Ray Ingles asked:
“Why would substance dualism be an atheistic heresy? A minority position, to be sure, but you don’t need God for substance dualism. Nor faeries, for that matter.”
There really are two questions we might address in this regard. First, is adherence to substance dualism sufficient to make one an object of ridicule and censure within the atheistic community? Second, assuming the answer is yes, then why would substance dualism be sufficient to make one an object of ridicule and censure within the atheistic community?
Let’s consider the first question. Daniel Dennett, one of the leading new atheists, wrote the following in 1978:
“it is widely granted these days that dualism is not a serious view to contend with, but rather a cliff over which to push one’s opponents.”
This certainly sounds bad. According to Dennett, dualism is not a position that one can reasonably defend. Instead, it is a ridiculous position, which I take it is at least part of the reason for equating it with a “cliff”.
But note that in 1977, just the year before Dennett made this statement, the world famous philosopher of science Karl Popper and Sir John Eccles published The Self and its Brain, an erudite and powerful defense of substance dualism.
Substance dualism may have been a minority position among philosophers of mind back in 1978, but that hardly means it was ever a “cliff”. Consequently, I take Dennett’s comment to be not especially relevant to the philosophical promise of substance dualism within the philosophy of mind. Instead, it is revealing of the social censure with which atheists like Dennett want substance dualism to be viewed.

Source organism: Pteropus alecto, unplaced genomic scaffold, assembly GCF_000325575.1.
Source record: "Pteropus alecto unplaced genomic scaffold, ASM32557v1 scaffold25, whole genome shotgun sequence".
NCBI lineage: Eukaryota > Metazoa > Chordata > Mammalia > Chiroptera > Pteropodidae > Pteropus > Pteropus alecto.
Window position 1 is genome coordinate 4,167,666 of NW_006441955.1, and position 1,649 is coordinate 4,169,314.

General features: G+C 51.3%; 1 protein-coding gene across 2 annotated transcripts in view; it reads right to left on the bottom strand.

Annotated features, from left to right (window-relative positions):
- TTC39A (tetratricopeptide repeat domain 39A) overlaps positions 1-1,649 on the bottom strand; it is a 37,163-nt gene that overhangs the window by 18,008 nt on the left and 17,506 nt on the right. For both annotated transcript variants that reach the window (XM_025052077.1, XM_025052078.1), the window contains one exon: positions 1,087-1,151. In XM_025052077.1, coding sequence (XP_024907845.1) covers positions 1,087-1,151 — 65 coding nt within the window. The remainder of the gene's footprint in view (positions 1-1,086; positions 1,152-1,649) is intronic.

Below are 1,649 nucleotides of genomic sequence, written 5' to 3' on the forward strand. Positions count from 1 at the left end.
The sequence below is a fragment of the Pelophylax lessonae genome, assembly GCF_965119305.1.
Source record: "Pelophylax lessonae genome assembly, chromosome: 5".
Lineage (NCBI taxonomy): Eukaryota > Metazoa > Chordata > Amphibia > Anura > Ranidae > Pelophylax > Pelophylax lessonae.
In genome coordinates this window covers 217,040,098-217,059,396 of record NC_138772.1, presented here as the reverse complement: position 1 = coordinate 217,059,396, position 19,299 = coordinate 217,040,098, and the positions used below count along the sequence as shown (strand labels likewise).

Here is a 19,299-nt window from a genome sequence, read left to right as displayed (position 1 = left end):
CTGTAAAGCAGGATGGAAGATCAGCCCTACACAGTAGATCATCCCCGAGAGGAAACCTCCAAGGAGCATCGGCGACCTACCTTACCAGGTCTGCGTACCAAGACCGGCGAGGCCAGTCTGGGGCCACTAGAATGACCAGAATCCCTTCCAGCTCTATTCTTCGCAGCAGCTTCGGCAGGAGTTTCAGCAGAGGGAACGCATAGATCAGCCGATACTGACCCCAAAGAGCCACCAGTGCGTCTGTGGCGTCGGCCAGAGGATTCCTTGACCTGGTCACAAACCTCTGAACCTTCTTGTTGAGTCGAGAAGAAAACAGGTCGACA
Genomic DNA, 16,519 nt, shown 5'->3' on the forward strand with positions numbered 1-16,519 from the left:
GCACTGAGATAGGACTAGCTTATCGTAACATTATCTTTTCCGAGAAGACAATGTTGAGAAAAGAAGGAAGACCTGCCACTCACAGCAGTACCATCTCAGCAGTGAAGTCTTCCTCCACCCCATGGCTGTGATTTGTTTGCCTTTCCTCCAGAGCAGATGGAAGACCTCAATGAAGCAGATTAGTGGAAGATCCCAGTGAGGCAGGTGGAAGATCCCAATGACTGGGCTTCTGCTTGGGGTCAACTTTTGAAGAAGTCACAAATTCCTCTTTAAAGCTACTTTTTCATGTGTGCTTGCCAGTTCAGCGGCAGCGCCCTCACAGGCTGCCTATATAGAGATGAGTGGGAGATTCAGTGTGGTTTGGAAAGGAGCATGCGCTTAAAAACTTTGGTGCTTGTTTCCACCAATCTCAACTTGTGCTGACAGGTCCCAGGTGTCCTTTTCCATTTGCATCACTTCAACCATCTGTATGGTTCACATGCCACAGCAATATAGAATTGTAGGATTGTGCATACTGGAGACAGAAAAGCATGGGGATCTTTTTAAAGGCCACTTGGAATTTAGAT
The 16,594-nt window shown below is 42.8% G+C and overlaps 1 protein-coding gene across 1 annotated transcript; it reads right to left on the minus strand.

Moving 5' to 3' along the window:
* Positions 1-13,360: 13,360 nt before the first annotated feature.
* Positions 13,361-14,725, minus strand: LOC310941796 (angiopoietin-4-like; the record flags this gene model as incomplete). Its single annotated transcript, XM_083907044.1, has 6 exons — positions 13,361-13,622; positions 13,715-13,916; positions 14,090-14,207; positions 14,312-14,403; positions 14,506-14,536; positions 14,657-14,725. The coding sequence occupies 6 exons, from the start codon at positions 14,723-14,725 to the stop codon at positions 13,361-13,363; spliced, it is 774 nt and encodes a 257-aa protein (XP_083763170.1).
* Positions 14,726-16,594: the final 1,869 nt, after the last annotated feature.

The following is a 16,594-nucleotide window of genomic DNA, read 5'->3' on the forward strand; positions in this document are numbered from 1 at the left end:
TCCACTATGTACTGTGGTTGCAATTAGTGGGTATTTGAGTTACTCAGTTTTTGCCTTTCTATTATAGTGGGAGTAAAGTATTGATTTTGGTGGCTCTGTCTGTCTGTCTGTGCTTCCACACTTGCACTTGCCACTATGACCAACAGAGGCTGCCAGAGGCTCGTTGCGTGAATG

But why? As Ray observes, “you don’t need God for substance dualism”. This brings us to our second question.
Here we should distinguish between necessary incompatibility and natural incompatibility. (These are not great terms but they’ll do.) The distinction is straightforward. If two beliefs are necessarily incompatible then you cannot consistently hold them both simultaneously. If two beliefs are naturally incompatible then you can consistently hold them both simultaneously, but they are not a natural fit.
Let’s say, for example, that you are a member of the Republican Party and that you take a pro-choice view of abortion and are a strong advocate of gun control. It certainly is possible to be a Republican while being pro-choice and pro-gun control. But it certainly is not the most natural fit. And that would become obvious as you would express your opinions at various Republican meetings.
Similarly, substance dualism is consistent with atheism but is not the most natural fit with it. There are probably many reasons for this, but here are two:
(1) Substance dualism posits the existence of mental substances (i.e. minds/souls) that can intervene causally in the spatio-temporal material world. God is typically understood to be a mental substance that can intervene can intervene causally in the spatio-temporal material world. Given that many atheists believe the idea of a mental substance that can intervene causally in the spatio-temporal material world is incoherent or implausible, to accept the existence of such mental substances removes a significant objection to the truth of theism.
(2) It seems very implausible to think of mental substances coming to exist simply through evolutionary processes alone.
For these (and other) reasons, substance dualism is not a natural fit with atheism. And so it is hardly surprising that substance dualism as a position has been ridiculed by atheists as a cliff over which one pushes one’s opponent.